Ministers said large proportion would be able to work extra hours to qualify, but figures suggest 5% managed to do so.
More than 200,000 low-income families have lost working tax credit payments of up to £73 a week, Treasury figures confirm.
Changes introduced on 6 April required claimant households to work at least 24 hours a week to qualify for tax credits, up from 16 hours a week. Government snapshot estimates showed 212,000 couples would be affected, but ministers argued that “a large proportion” would be able to persuade their employers to increase their hours.
Official figures released in response to a parliamentary question on Tuesday show that on 1 April, 203,000 households were still working between 16 and 24 hours a week, suggesting 5% of those affected were able to get extra hours while almost all the remainder lost out.
Unions and charities had described the changes to working tax credits as a “ticking timebomb” and lobbied ministers to postpone the reform on the grounds that the dire economic climate would make it hard for employers to offer extra hours.
In March the Usdaw union calculated that two-thirds of families affected by the cuts were already on or below the poverty line, with annual incomes of less than £17,000. Losing working tax credits would mean some would be better off on out-of-work benefits, it said.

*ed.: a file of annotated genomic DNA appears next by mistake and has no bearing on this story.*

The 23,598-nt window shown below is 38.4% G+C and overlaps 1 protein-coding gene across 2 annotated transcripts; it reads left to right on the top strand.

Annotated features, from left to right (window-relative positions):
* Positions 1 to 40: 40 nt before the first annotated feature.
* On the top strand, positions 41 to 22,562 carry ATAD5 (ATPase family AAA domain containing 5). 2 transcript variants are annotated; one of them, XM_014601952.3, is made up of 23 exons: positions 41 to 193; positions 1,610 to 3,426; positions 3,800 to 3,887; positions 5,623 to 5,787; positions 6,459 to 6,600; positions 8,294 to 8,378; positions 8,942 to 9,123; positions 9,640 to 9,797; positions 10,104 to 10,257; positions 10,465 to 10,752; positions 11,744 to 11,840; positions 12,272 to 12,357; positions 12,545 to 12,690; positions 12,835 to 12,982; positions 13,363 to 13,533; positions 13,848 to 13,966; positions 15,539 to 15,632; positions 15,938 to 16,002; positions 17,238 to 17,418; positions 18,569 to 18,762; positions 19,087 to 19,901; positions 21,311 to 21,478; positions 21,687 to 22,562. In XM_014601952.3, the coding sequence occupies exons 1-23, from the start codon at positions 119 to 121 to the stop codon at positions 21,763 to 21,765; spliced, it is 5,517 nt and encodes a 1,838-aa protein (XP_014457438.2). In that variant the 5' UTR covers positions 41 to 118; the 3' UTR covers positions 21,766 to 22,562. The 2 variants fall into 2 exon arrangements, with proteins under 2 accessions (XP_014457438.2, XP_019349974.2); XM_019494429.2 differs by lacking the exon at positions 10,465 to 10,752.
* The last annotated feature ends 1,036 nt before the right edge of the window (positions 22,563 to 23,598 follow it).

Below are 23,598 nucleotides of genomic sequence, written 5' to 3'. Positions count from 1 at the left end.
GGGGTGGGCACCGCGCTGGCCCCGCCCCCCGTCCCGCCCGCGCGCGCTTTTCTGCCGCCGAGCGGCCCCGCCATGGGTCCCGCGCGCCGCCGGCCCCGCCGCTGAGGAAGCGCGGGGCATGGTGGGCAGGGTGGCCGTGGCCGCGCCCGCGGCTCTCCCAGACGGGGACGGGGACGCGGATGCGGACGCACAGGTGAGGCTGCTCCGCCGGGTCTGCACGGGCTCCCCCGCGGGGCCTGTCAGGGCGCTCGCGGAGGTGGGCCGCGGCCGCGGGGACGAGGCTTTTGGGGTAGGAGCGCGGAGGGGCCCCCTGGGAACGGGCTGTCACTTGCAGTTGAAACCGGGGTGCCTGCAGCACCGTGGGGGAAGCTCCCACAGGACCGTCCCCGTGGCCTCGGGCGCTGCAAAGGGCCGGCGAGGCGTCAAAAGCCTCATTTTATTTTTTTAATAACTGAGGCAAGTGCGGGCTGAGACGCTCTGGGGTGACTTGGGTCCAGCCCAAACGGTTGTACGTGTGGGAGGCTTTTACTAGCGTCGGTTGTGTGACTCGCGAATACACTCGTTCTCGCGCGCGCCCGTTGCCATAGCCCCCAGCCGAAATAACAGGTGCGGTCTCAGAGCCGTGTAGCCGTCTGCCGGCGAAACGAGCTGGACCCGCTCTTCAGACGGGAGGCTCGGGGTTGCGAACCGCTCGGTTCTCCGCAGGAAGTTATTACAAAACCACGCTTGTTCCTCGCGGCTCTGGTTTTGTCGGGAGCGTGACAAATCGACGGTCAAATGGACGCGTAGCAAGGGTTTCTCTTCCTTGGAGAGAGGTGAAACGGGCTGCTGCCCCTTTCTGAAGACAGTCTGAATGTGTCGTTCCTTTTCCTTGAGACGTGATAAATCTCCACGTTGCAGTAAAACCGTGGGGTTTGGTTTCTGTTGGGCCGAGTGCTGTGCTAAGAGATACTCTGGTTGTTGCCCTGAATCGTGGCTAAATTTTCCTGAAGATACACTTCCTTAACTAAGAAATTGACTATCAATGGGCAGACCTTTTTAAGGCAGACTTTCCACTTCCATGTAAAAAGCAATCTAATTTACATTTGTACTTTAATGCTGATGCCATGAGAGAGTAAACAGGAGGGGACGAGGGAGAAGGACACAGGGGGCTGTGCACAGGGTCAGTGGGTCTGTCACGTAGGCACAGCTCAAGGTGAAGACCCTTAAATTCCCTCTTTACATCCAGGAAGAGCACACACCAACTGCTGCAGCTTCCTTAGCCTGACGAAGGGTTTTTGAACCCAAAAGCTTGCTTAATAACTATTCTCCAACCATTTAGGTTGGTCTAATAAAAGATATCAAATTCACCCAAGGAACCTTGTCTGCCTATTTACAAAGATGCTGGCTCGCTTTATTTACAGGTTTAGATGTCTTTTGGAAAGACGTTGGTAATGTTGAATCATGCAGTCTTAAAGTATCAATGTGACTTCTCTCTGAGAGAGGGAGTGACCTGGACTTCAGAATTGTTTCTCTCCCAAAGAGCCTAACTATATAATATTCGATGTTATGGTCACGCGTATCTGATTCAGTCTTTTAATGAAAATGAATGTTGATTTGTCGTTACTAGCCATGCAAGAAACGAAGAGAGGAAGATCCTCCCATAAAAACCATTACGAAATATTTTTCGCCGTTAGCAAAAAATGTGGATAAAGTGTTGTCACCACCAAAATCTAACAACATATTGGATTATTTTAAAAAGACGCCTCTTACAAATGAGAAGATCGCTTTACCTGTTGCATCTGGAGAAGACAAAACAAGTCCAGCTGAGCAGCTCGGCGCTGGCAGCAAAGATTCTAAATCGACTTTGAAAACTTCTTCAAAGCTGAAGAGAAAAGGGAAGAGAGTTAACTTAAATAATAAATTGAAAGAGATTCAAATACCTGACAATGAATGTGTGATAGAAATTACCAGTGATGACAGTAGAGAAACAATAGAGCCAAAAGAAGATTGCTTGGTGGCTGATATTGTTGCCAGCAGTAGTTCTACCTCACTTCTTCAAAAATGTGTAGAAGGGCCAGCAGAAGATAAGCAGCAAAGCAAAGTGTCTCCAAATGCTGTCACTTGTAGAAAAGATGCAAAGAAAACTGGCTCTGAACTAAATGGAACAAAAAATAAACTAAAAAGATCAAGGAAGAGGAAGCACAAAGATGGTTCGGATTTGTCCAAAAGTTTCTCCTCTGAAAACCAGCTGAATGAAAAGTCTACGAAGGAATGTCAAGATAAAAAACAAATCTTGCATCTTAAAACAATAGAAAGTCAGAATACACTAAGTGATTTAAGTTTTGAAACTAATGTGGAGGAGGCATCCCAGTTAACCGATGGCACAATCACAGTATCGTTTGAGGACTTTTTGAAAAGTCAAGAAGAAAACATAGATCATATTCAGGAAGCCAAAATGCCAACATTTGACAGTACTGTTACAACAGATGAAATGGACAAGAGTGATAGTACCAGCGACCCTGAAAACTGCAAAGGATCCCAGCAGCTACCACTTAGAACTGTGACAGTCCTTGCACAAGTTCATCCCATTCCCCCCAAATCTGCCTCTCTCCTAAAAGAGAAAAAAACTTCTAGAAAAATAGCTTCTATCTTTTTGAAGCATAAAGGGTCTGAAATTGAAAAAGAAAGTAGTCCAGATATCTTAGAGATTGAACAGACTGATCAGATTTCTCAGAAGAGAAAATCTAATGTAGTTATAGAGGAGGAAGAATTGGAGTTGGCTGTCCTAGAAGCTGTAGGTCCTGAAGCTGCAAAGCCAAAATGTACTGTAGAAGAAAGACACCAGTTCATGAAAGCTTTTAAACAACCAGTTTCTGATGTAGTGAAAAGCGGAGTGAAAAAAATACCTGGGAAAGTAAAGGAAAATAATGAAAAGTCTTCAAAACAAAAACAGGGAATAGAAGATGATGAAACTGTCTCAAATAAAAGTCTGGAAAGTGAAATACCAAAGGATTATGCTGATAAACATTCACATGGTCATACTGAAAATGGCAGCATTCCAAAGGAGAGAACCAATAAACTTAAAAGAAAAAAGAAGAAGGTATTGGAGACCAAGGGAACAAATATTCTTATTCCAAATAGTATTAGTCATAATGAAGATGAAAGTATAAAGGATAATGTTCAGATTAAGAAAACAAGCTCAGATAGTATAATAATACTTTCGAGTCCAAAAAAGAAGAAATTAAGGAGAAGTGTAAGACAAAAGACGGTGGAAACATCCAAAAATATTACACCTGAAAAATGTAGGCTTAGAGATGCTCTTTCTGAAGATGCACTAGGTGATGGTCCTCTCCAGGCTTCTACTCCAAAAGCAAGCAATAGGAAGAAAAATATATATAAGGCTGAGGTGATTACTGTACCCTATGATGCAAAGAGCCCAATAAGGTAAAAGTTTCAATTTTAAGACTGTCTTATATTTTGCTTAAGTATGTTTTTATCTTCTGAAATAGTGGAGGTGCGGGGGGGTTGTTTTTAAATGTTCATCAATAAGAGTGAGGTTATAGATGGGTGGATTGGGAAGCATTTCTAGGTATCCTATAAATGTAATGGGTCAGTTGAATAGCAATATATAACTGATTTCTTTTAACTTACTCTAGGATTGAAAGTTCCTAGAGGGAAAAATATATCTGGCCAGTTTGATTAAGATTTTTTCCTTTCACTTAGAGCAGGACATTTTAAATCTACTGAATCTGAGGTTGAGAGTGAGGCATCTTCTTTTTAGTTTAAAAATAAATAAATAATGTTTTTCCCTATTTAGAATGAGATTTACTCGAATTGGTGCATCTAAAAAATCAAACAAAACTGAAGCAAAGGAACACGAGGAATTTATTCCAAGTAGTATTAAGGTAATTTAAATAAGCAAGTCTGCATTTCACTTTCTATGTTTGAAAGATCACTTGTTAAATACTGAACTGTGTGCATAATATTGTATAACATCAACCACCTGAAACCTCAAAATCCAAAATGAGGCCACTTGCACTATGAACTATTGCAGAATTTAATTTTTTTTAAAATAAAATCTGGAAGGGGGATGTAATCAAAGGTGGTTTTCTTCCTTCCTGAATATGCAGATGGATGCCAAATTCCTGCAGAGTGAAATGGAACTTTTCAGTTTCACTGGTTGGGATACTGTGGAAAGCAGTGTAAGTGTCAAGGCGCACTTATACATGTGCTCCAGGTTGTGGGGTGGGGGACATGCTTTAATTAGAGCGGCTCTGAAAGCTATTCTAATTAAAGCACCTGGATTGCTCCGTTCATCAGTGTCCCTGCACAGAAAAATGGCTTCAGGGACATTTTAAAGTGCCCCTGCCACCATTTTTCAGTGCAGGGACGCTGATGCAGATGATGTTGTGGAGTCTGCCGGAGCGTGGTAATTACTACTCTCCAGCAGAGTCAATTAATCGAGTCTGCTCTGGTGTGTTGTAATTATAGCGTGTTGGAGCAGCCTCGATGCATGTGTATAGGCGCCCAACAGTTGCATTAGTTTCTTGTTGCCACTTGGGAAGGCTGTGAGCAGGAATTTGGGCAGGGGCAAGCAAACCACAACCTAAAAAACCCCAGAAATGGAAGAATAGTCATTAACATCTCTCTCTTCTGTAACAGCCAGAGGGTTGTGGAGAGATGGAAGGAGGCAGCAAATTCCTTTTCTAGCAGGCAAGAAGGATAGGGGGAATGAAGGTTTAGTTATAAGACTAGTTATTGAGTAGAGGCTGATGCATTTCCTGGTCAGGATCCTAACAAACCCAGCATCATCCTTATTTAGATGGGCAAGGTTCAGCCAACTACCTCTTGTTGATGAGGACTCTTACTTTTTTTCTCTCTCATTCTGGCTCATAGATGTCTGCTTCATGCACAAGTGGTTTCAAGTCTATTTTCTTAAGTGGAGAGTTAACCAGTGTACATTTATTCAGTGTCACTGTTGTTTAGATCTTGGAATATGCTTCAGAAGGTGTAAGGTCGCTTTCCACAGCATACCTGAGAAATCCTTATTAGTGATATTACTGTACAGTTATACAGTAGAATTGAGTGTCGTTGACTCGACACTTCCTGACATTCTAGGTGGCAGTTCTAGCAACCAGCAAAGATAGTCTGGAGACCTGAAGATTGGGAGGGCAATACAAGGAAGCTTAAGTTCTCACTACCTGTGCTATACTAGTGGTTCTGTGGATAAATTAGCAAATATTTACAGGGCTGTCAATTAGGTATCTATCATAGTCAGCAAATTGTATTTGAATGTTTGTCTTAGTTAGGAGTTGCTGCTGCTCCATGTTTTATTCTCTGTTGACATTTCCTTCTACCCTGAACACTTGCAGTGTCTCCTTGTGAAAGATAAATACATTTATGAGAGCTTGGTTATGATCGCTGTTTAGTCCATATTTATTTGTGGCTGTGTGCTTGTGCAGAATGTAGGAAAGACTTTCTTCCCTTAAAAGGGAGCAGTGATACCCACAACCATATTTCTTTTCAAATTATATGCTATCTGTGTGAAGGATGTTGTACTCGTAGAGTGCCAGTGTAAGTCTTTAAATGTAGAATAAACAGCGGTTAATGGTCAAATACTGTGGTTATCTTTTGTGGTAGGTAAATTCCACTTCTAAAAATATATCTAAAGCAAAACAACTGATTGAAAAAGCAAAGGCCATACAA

John Hannett, the Usdaw general secretary, said: “The government defended its shameful attack on working couples trying to do the right thing by insisting they would be able to get extra of hours of work. The government’s own figures released today blow that claim out of the water.
“The government’s decision to ignore the advice of Usdaw, businesses and charities that substantial numbers of families would face severe hardship, debt and even the loss of their homes, shows how out of touch they are both with economic reality and with the appalling hardship their policies are causing.”
The Treasury said there had been “eligibility loss around working tax credits” on 1 April but said the vast majority of affected households would be better off as a result of its wider tax and benefit changes.
A spokesperson said: “We’ve had to take tough decisions, such as on tax credits, but have done so in the fairest way possible, meaning more than 15 times as many people gain rather than lose from the recent changes.”